If the teaser video for Lincoln’s launch of a new concept at the 2014 Beijing Motor Show wasn’t enough for you, the company has now released a shadowy new image on its Twitter page. The vehicle may be a concept for the next-generation MKX, and its launch in China is part of the huge rollout to sell the brand’s models there.
The latest photo shows off the concept’s lighting, including LED running lights and lit sideview mirrors. The sharp edges of the lights give some hints to its shape. However, Other than clearly being a crossover, not much else is known.
The concept’s launch supports Lincoln breaking into the Chinese market. It will begin selling the MKZ and MKC there this fall, as well as a midsize luxury SUV. A fullsize luxury sedan and the Navigator will come later. The company will also build luxury showrooms for the models that will look more like high-end hotel lobbies than car dealers. Scroll down to watch the teaser video.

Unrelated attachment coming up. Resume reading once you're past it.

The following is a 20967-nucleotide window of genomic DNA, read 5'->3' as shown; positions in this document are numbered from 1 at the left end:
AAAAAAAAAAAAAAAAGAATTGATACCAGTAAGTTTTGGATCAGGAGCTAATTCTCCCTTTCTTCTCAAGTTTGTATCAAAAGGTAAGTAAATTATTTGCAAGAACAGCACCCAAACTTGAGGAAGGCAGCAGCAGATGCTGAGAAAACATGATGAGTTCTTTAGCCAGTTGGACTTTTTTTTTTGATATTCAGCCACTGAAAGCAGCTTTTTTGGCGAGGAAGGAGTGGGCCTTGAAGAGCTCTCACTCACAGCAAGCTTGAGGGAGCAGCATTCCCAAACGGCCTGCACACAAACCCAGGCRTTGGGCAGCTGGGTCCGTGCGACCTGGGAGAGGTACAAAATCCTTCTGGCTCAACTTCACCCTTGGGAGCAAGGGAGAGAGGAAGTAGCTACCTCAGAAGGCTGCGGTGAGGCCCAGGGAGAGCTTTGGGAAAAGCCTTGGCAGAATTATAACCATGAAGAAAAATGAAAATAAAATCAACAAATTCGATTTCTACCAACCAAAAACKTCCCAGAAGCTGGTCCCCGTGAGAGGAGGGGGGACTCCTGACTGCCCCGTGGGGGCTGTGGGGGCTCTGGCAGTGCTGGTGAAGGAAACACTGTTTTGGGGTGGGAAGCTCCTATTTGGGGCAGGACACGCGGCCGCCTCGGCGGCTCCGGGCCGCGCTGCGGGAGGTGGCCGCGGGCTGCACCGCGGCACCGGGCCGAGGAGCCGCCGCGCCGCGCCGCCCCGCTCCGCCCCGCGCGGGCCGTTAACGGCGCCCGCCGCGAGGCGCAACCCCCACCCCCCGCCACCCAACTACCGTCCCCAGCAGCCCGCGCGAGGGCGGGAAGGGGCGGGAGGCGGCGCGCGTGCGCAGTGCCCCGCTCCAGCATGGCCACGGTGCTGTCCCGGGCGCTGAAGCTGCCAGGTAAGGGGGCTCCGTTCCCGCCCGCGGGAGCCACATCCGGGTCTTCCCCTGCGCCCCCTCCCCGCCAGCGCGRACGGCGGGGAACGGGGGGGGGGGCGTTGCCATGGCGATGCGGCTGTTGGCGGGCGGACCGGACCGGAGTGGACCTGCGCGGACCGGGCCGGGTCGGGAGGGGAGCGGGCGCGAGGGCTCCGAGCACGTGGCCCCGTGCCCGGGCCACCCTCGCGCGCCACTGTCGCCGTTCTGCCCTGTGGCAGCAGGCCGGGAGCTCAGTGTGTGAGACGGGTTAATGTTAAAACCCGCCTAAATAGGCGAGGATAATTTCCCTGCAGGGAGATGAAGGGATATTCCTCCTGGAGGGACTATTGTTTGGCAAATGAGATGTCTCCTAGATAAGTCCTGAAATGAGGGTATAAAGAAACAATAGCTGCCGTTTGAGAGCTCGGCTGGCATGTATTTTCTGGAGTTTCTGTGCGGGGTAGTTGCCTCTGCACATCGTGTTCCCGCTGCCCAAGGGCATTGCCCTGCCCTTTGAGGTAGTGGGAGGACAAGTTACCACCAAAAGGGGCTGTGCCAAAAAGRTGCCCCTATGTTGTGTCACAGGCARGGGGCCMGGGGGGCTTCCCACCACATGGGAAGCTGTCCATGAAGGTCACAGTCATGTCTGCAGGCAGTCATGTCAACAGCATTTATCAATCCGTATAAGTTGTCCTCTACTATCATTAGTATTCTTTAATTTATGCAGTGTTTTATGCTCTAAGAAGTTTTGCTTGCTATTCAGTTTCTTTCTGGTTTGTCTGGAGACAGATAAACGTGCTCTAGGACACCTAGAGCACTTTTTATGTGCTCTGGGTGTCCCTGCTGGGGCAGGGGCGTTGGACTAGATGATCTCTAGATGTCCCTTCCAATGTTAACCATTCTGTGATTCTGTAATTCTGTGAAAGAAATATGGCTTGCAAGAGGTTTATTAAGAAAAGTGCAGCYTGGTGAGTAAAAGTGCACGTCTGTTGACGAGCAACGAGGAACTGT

I close the door and take a step back. Thick black smoke is coughing out of the back of my car, staining a pile of snow behind. I’m in an impound lot in some town I don’t know the name of, my car is sagging to one side, and it’s shaking pretty bad at idle. "See?" I pronounce, not without a great deal of bitterness in my voice, "it starts right up!"
This is a cool ad. Dodge, which is celebrating its centennial this year, recruited some of its peers to see what you should and shouldn’t do in life. Of course, some are obvious – don’t complain, learn from your mistakes and live for now.
Then again, some are less obvious. Some, actually, are downright awesome. Towards the end, each piece of advice is interspersed with clips of Dodge’s redesigned Challenger smoking its tires. Really, this ad feels like it’d be worthy of a Super Bowl spot. This commercial’s personal nature is really in keeping with some of the big game’s most interesting ads, like the Imported From Detroit commercial, the Farmer ad and Maserati’s surprise clip from this year’s game.